Neurologic Manifestations of Incontinentia Pigmenti

Updated: Nov 12, 2014
  • Author: Celia H Chang, MD; Chief Editor: Amy Kao, MD  more...
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Overview

Background

This article discusses what was formerly referred to as incontinentia pigmenti type 2, also known as Bloch-Sulzberger syndrome, a rare, X-linked, dominantly inherited disorder of skin pigmentation that is often associated with ocular, dental, and central nervous system abnormalities. Incontinentia pigmenti refers to the loss of melanin from basal cells in the epidermis; melanin collects in the dermis as free pigment or aggregates of melanophages. Garrod described the first patient in 1906; Sulzberger described the pathologic changes in 1928; and Haber first recognized the multisystem nature of the disease. Happel first recognized that the skin changes occur along the lines of Blaschko in 1985. [1]

Incontinentia pigmenti was previously described as sporadic with linkage to band Xp11.21 and X-linked dominant at locus Xq28; however, the disease with linkage to band Xp11.21 represents what has been referred to as incontinentia pigmenti type 1 or hypomelanosis of Ito.

See also the Medscape Reference Dermatology article Incontinentia Pigmenti.

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Pathophysiology

In 2000, the International Incontinentia Pigmenti Consortium reported that incontinentia pigmenti is caused by a genomic rearrangement of the gene for NEMO, or nuclear factor kappa B essential modulator (IKBKG-IKK gamma). [2] The defect in the X chromosome is proximal to the gene for factor VIII at Xq28. Two thirds of new mutations originate with the father. NEMO consists of 10 exons, and most mutations cause deletions of exons 4-10, resulting in a truncated protein. Small duplications, substitutions, and small mutations have also been reported.

Incontinentia pigmenti has also been found to be allelic with hypohidrotic ectodermal dysplasia with severe immunodeficiency (EDAID), an X-linked immunodeficiency syndrome with developmental and immunologic defects in males. Puel et al found that the 110_111insC NEMO mutation is the most upstream premature translation termination codon, but it results in a pure immunodeficiency syndrome because a Kozakian methionine codon reinitiates translation. [3]

In 2002, Bardaro et al reported a second copy of the NEMO gene, deltaNEMO, which is 31.6 kb from exon 10 and contains exons 3-10. [4] The deltaNEMO pseudogene deletion has complicated the diagnosis of incontinentia pigmenti.

Activation of the transcription factor nuclear factor KB (NF-KB) requires the NEMO protein. NEMO binds to Lys 63-linked polyubiquitin. NF-KB is important in immune, inflammatory, and apoptotic pathways. NF-KB protects cells from apoptosis in response to tumor necrosis factor-alpha (TNF-alpha). An inhibitory molecule of the IKB family interacts with NF-KB to sequester it in the cytoplasm. The IKB is phosphorylated by a multiprotein complex with two kinases subunits. The NEMO protein is required for the activation of the kinase complex. Hypomorphic mutations may impair but not abolish NEMO protein function.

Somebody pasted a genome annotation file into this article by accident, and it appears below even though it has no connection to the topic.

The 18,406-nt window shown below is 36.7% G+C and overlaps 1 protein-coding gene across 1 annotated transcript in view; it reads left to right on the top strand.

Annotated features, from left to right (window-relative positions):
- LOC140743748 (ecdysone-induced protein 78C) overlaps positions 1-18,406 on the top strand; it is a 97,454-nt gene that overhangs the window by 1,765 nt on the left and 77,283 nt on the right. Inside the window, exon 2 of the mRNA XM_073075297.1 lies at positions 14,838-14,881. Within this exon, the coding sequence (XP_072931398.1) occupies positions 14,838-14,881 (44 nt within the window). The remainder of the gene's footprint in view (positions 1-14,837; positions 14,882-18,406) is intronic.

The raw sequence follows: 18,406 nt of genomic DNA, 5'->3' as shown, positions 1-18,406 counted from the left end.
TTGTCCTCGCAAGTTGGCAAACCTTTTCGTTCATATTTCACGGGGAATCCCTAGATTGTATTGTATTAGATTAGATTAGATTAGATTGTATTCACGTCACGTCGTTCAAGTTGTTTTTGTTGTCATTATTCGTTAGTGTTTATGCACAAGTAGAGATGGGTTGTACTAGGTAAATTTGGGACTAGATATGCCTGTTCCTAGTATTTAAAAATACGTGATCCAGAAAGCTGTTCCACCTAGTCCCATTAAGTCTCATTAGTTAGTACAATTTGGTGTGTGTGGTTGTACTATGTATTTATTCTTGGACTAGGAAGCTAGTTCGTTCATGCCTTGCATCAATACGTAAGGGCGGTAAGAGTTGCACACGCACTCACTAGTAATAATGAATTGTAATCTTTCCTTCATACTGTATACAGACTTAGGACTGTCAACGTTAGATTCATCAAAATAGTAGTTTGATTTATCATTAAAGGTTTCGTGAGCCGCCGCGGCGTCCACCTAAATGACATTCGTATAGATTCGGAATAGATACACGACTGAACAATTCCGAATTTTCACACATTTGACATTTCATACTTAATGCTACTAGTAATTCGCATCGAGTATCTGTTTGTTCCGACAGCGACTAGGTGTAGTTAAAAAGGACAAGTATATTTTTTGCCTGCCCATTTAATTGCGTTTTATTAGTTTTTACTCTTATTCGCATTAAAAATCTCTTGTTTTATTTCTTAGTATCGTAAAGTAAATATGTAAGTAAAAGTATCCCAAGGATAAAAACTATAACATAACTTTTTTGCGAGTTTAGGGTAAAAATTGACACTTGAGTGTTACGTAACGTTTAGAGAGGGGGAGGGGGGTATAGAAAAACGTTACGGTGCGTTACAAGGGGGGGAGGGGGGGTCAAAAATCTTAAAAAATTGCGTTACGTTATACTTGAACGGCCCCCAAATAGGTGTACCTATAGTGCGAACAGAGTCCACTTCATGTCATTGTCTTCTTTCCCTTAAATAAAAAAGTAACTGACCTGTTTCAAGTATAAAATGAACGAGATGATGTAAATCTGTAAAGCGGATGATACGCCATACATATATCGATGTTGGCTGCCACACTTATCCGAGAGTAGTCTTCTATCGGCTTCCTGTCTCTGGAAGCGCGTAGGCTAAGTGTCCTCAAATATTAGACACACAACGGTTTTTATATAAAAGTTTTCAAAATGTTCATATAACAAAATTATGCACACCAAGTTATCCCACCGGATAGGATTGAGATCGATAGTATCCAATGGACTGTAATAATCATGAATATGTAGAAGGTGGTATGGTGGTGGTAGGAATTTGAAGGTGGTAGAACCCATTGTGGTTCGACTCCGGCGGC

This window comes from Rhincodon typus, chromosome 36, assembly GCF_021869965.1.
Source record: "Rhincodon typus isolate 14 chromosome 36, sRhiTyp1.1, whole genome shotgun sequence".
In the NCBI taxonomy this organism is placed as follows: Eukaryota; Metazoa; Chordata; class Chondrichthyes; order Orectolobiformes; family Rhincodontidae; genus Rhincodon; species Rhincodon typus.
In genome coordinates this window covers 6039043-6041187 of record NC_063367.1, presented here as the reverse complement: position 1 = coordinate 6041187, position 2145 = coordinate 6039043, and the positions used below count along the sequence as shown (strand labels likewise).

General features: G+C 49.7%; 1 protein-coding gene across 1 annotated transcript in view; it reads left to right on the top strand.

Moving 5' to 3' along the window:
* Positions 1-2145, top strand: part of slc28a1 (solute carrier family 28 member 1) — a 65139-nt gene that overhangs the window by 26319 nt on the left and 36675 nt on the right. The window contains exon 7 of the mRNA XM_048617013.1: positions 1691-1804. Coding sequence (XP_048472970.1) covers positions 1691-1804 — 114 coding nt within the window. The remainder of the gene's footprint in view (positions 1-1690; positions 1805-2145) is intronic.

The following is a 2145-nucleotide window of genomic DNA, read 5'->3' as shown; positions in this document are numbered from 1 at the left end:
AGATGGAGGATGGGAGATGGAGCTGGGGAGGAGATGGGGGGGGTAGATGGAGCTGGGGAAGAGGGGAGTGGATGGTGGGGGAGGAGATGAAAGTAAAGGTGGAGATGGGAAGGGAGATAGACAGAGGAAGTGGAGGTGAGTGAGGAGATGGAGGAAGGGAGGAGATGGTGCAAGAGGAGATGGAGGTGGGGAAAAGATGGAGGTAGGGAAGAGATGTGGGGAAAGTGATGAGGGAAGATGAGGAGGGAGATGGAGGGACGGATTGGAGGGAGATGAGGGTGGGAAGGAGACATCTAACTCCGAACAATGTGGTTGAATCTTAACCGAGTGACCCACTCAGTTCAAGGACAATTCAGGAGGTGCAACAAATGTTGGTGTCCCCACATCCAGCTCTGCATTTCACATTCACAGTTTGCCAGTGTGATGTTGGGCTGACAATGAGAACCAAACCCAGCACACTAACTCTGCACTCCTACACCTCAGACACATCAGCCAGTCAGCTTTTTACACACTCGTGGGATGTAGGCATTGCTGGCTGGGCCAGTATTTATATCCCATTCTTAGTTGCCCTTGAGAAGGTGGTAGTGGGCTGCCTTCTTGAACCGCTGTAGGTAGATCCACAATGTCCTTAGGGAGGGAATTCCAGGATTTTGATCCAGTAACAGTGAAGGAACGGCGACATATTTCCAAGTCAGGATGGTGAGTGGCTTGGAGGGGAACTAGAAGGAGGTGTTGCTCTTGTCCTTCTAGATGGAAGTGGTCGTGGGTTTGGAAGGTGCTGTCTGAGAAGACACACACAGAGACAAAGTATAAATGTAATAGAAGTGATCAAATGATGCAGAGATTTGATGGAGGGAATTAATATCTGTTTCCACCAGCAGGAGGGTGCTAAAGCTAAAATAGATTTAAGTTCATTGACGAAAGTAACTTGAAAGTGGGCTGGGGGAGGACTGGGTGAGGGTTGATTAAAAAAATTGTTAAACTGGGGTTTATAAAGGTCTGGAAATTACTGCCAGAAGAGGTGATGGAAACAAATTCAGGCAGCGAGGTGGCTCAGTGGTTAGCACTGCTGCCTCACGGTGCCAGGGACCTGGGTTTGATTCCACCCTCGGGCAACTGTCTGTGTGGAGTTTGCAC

NEMO is an ubiquitous protein that becomes active during embryogenesis. The skin, eyes, and hair all are affected. In the mouse model, mature osteoclasts, which are essential for tooth eruption, are lacking. In the skin, NF-KB regulates cell growth in the stratified epithelium and apoptosis. NF-KB may also have a role in maintenance of blood vessel architecture. Cerebral microangiopathy and hemorrhagic infarcts cause some of the neurologic morbidity. The skin manifestations occur along the lines of Blaschko, which represent the routes of embryonic cell migration. The skin findings in incontinentia pigmenti represent changes in the epidermal cells. Nenci et al found that TNF signaling is necessary for development of the skin lesions in incontinentia pigmenti. [5]

NEMO mutations have been reported in males with immunodeficiency both with and without anhidrotic ectodermal dysplasia (EDA-ID). EDA-ID is an X-linked condition that is characterized by abnormal teeth, sparse hair, and scarce or absent sweat glands. A more severe NEMO mutation is reported to cause osteopetrosis, lymphedema, and hemangiomas (OL-EDA-ID). Hyper-IgM syndrome is also reported in EDA-ID.

Incontinentia pigmenti can also cause immunodeficiency in women and this may not manifest in the neonatal period. The cells with the NEMO mutation undergo selective apoptosis, which accounts for some of the X inactivation skewing seen in women.

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Epidemiology

Frequency

International

The incidence of incontinentia pigmenti is 1 case per 40,000 population.

Mortality/Morbidity

Incontinentia pigmenti is a genodermatosis and can be associated with malignancies (ie, chromosomal instability syndrome), such as acute myelogenous leukemia, Wilms tumor, malignant rhabdoid tumors, and retinoblastoma.

Race

Incontinentia pigmenti is more common in whites than in other races.

Sex

See the list below:

  • Incontinentia pigmenti usually affects females, as it is an X-linked dominant disease; male fetuses usually do not survive.
  • The male-to-female ratio is 1:19-37.

Age

The initial skin lesions are usually present at birth.

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